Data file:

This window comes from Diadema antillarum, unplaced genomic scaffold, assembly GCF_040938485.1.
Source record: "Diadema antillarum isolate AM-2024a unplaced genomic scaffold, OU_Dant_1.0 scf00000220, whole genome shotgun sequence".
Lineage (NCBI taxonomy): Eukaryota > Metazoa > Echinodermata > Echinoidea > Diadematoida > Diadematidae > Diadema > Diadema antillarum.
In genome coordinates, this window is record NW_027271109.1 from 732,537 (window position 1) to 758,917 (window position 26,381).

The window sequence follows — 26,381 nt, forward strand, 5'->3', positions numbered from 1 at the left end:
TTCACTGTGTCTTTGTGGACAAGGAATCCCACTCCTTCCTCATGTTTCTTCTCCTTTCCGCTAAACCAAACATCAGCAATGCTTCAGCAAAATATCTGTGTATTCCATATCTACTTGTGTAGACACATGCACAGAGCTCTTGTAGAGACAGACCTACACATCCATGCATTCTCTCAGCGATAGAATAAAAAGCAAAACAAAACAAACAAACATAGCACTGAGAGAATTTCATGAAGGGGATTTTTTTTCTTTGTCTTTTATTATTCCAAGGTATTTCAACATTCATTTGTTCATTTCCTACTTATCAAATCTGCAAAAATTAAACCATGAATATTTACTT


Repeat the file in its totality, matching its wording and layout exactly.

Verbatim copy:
This window comes from Diadema antillarum, unplaced genomic scaffold, assembly GCF_040938485.1.
Source record: "Diadema antillarum isolate AM-2024a unplaced genomic scaffold, OU_Dant_1.0 scf00000220, whole genome shotgun sequence".
Lineage (NCBI taxonomy): Eukaryota > Metazoa > Echinodermata > Echinoidea > Diadematoida > Diadematidae > Diadema > Diadema antillarum.
In genome coordinates, this window is record NW_027271109.1 from 732,537 (window position 1) to 758,917 (window position 26,381).

The window sequence follows — 26,381 nt, forward strand, 5'->3', positions numbered from 1 at the left end:
TTCACTGTGTCTTTGTGGACAAGGAATCCCACTCCTTCCTCATGTTTCTTCTCCTTTCCGCTAAACCAAACATCAGCAATGCTTCAGCAAAATATCTGTGTATTCCATATCTACTTGTGTAGACACATGCACAGAGCTCTTGTAGAGACAGACCTACACATCCATGCATTCTCTCAGCGATAGAATAAAAAGCAAAACAAAACAAACAAACATAGCACTGAGAGAATTTCATGAAGGGGATTTTTTTTCTTTGTCTTTTATTATTCCAAGGTATTTCAACATTCATTTGTTCATTTCCTACTTATCAAATCTGCAAAAATTAAACCATGAATATTTACTT